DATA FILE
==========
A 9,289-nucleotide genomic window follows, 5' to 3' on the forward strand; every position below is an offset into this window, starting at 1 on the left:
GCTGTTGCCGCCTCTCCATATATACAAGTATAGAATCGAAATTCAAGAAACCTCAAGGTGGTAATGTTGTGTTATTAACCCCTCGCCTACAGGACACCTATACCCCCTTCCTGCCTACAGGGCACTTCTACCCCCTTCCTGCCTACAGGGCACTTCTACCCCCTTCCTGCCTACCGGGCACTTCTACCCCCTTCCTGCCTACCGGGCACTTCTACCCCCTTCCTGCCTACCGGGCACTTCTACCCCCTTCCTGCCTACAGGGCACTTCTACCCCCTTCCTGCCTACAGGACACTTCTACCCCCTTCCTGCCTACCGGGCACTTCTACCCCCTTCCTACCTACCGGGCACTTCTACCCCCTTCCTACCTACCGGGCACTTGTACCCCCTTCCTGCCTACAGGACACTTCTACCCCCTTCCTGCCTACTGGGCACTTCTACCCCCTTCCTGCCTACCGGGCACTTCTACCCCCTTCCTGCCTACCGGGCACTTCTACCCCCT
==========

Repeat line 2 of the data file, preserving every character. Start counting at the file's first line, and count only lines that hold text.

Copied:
GCTGTTGCCGCCTCTCCATATATACAAGTATAGAATCGAAATTCAAGAAACCTCAAGGTGGTAATGTTGTGTTATTAACCCCTCGCCTACAGGACACCTATACCCCCTTCCTGCCTACAGGGCACTTCTACCCCCTTCCTGCCTACAGGGCACTTCTACCCCCTTCCTGCCTACCGGGCACTTCTACCCCCTTCCTGCCTACCGGGCACTTCTACCCCCTTCCTGCCTACCGGGCACTTCTACCCCCTTCCTGCCTACAGGGCACTTCTACCCCCTTCCTGCCTACAGGACACTTCTACCCCCTTCCTGCCTACCGGGCACTTCTACCCCCTTCCTACCTACCGGGCACTTCTACCCCCTTCCTACCTACCGGGCACTTGTACCCCCTTCCTGCCTACAGGACACTTCTACCCCCTTCCTGCCTACTGGGCACTTCTACCCCCTTCCTGCCTACCGGGCACTTCTACCCCCTTCCTGCCTACCGGGCACTTCTACCCCCT